This is a tale of statistics and probability, gaming, the pursuit of truth, and lockdown boredom.

In late March 2020, as lockdowns were being imposed by governments across the world and travel was no longer an option for many, gamers in their millions, from school-age children to millennials, were still able to fly away to the parallel universe that is the latest instalment of Nintendo’s Animal Crossing (full disclosure: this article is unfortunately not a paid partnership between Golden Square Tutors and Nintendo!).

If you – like yours truly – have yourself never had a chance to play, the game is about turning a deserted island into a thriving village, inhabited by cute humanoid animals. However, how the player does this is left entirely up to them, and the lack of defined objectives and the focus on day-to-day activities and simple tasks (things like fishing, talking walks on the beach, picking up a flower, visiting a shop), many of which had to be given up during lockdown, must have played an important part of the intergenerational success of the game.

One way to find new recruits to populate the village on your own island is to visit entrepreneurial raccoon dog Tom Nook’s shop and purchase a return ticket to an uncharted, randomly-generated island (named Mystery Islands). Each time they land on a Mystery Island, players are able to encounter a non-playable character who, when asked, will agree to return with them to their village. Animal Crossing players started sharing their gaming experiences online, and soon enough they realised that the new villager they met on a Mystery Island could be any of the 391 available characters in the game. However, they started wondering whether each character was equally likely. This is where statistics and probability finally comes into play in our story.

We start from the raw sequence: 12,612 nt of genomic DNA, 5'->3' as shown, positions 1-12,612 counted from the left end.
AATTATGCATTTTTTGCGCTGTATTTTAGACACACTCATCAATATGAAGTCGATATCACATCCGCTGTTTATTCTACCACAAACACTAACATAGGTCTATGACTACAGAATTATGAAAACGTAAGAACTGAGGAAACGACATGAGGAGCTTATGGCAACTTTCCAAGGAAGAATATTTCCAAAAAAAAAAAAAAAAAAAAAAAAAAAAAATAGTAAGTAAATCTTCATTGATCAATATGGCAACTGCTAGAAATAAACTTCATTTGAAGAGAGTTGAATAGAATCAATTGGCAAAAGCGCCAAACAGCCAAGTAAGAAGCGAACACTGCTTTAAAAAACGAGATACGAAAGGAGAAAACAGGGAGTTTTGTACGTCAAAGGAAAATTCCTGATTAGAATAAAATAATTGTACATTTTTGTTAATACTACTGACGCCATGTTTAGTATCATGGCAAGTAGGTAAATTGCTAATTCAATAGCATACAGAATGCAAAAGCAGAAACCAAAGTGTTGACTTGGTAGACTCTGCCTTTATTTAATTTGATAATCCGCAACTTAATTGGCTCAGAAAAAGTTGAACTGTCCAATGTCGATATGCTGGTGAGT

Some of the most committed players were keeping a record of which characters they had encountered during their Mystery Island travels. At this point, if you are not an Animal Crossing player yourself, you might be pausing and wondering why they were doing something like that in the first place. My sister Chiara, who, unlike me, is an Animal Crossing veteran, and who first told me about all of this, put it like this: ‘If you are really into Animal Crossing, chances are that you’re a bit of a compulsive collector. A lot of the game dynamics involve collecting items, and keeping records of everything is a natural part of being a collector.’